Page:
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Golden coin depicting man with diadem facing right
Aureus depicting Quintillus. Inscription reads IMP C M AVR QVINTILLVS AVG
Roman emperor
Reign270 (17–77 days)
PredecessorClaudius Gothicus
BornSirmium, Pannonia Inferior (Sremska Mitrovica, Serbia)
Aquileia, Italy
Issue2 sons
Marcus Aurelius Claudius Quintillus
Regnal name
Imperator Caesar Marcus Aurelius Claudius Quintillus Augustus[1]

Marcus Aurelius Claudius Quintillus (died 270) was a short-lived Roman emperor. He was a brother of Emperor Claudius Gothicus, whom he succeeded after Claudius' death in 270. Quintillus' claim to be emperor was challenged by Aurelian, who was proclaimed emperor by the legions he commanded. Quintillus' reign only lasted a few weeks. Different sources report his cause of death as murder by his own soldiers, in battle with Aurelian, or by suicide.

Early life[edit]

Marcus Aurelius Claudius Quintillus' exact birthplace is unknown. An Illyrian, he was likely born in Pannonia Inferior, as is indicated by his coinage.[2] Originating from a low-born family, Quintillus came to prominence with the accession of his brother Claudius Gothicus to the imperial throne in 268. Quintillus was possibly made Procurator of Sardinia during his brother's reign.

Reign of Quintillus[edit]

Quintillus was declared emperor either by the Senate or by his brother's soldiers upon the latter's death in 270. Eutropius reports Quintillus to have been elected by soldiers of the Roman army immediately following the death of his brother;[3] the choice was reportedly approved by the Roman Senate. Joannes Zonaras reports him elected by the Senate itself.[4] Records, however, agree that the legions which had followed Claudius in campaigning along the Danube were either unaware or disapproving of Quintillus' elevation. They instead elevated their current leader Aurelian as emperor.[5]

The few records of Quintillus' reign are contradictory. They disagree on the length of his reign, variously reported to have lasted 17 days (Jerome, Eutropius and Zonaras) or 77 days (Filocalus, Zosimus gives "a few months"). Modern scholars believe "17" to be a misreading of a larger number, as there is an abundance of coins produced during his reign.[5][6] Records also disagree on the cause of his death. The Historia Augusta reports him murdered by his own soldiers in reaction to his strict military discipline.[7] Jerome only reports that he was slain at Aquileia.[8] Joannes Zonaras reported Quintillus to have committed suicide by opening his veins and bleeding himself to death;[4] John of Antioch reports the suicide to have been assisted by a physician.[5] Claudius Salmasius noted that Dexippus recorded the death without stating causes.[9] All records, however, agree in placing the death at Aquileia. Quintillus was reportedly survived by his two sons.[10]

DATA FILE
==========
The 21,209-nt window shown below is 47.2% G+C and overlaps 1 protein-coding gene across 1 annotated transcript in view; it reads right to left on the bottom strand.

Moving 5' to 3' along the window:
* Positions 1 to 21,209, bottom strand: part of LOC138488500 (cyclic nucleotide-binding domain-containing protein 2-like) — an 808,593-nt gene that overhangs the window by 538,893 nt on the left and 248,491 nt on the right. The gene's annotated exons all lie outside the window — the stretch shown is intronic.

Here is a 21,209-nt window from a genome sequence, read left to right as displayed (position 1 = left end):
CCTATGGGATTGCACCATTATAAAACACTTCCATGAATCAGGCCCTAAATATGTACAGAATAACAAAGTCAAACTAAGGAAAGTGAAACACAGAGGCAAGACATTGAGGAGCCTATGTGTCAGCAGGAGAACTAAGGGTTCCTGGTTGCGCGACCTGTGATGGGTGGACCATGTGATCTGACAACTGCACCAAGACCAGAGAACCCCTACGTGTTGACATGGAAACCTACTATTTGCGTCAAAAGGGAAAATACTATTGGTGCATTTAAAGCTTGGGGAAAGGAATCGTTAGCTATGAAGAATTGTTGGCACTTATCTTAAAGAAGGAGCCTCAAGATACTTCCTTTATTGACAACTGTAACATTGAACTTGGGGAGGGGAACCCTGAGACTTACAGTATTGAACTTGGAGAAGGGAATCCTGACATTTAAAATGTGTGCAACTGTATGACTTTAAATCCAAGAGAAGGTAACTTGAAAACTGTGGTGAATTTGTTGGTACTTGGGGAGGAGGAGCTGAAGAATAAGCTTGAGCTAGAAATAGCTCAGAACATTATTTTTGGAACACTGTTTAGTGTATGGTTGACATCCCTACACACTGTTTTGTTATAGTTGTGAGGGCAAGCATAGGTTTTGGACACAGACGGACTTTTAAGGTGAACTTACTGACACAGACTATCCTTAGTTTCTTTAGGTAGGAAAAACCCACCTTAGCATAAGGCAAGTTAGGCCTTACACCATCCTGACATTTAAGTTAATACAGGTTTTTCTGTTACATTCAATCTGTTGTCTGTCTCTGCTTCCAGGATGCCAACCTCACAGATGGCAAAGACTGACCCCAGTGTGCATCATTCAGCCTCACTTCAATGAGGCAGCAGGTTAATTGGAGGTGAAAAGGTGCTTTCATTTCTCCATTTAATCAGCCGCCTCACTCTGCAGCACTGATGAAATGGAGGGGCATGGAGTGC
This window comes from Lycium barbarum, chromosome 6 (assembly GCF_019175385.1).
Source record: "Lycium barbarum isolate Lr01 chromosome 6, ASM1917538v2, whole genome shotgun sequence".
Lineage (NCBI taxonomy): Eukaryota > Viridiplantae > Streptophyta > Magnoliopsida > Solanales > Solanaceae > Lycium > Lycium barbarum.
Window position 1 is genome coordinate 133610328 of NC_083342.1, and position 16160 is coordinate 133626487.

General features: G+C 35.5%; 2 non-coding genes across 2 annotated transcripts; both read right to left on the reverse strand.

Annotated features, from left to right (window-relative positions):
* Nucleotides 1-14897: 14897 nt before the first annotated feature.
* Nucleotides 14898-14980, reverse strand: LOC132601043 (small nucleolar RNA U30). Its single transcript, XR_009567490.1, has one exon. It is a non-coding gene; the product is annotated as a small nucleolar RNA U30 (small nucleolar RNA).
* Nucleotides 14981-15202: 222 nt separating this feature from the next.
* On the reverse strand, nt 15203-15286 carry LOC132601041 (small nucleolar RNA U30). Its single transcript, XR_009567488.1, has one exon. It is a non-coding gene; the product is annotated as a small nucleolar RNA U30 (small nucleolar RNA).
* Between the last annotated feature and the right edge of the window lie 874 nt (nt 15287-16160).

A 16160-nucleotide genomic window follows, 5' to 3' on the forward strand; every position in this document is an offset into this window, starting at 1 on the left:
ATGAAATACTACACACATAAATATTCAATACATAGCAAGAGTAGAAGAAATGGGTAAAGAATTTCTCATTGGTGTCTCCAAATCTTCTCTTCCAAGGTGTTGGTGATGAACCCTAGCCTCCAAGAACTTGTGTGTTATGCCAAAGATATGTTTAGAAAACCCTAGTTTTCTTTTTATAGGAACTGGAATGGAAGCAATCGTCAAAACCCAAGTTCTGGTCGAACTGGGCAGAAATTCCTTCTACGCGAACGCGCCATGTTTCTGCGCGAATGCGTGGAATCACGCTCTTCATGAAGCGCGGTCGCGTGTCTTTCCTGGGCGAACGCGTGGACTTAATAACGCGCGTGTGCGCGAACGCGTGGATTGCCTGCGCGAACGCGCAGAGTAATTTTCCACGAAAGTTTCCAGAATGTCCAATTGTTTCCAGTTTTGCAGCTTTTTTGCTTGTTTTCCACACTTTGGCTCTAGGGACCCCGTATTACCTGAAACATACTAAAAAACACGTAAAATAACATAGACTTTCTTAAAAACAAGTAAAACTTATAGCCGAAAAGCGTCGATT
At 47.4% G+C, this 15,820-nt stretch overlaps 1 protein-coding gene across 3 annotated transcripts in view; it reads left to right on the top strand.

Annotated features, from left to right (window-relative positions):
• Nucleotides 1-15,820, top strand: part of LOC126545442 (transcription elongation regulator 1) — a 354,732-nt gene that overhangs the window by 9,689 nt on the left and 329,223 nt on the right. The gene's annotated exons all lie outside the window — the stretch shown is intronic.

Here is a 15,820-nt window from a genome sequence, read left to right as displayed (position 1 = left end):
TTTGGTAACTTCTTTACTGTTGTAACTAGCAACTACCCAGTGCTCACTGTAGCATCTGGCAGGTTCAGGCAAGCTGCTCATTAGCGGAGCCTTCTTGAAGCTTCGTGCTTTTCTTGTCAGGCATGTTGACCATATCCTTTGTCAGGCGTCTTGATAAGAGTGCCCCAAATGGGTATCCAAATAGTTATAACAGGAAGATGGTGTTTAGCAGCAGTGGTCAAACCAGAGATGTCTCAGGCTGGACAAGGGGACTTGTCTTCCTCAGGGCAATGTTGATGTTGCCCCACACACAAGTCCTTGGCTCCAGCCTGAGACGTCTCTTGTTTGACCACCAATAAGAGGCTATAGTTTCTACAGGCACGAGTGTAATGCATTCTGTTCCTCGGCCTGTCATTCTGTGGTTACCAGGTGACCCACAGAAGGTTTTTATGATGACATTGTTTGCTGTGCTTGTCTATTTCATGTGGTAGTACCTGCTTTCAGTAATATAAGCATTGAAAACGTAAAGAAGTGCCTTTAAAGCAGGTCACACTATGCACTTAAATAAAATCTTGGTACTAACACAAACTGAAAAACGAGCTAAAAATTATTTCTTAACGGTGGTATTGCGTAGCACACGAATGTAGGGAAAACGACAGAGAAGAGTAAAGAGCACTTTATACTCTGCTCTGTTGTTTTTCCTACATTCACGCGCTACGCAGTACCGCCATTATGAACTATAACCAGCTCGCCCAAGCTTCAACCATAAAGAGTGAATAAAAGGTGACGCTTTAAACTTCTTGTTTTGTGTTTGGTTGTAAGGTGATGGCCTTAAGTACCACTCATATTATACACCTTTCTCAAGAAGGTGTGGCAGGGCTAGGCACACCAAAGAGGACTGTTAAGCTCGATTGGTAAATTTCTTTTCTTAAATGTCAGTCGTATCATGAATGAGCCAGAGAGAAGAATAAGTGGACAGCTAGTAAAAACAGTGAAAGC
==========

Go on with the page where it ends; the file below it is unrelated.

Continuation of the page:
The Historia Augusta reports Claudius and Quintillus having another brother named Crispus and through him a niece, Claudia, who reportedly married Eutropius and was mother to Constantius Chlorus.[11] Some historians however suspect this account to be a genealogical fabrication to flatter Constantine I.[5]


Ruins of Imperial Palace at Sirmium, today in Sremska Mitrovica

His reign was very short and he never managed to visit Rome as emperor. Surviving Roman records considered Quintillus a moderate and capable emperor.[3] He was seen as a champion of the Senate and thus compared to previous emperors Galba and Pertinax. All three were highly regarded by senatorial sources despite their failure to survive a full year of reign.[5] In his reign the priestly offices held by the emperor were separated and the image of the emperor as pontifex maximus was abandoned.[12]

See also[edit]


  1. ^ Cooley, Alison E. (2012). The Cambridge Manual of Latin Epigraphy. Cambridge University Press. p. 500. ISBN 978-0-521-84026-2.
  2. ^ Manders 2012, p. 258.
  3. ^ a b Eutropius, IX:12.
  4. ^ a b Zonaras, 12:26.
  5. ^ a b c d e Banchich 1999.
  6. ^ Syvänne, Ilkka (2020). Aurelian and Probus. Pen and Sword. p. 65. ISBN 9781526767530.
  7. ^ Historia Augusta, 12:5.
  8. ^ Jerome, s.a. 271.
  9. ^ Historia Augusta, 12:6.
  10. ^ Historia Augusta, 13:9.
  11. ^ Historia Augusta, 13:1.
  12. ^ Manders 2012, p. 145.


Ancient sources[edit]

Secondary sources[edit]

Regnal titles
Preceded by Roman emperor
Succeeded by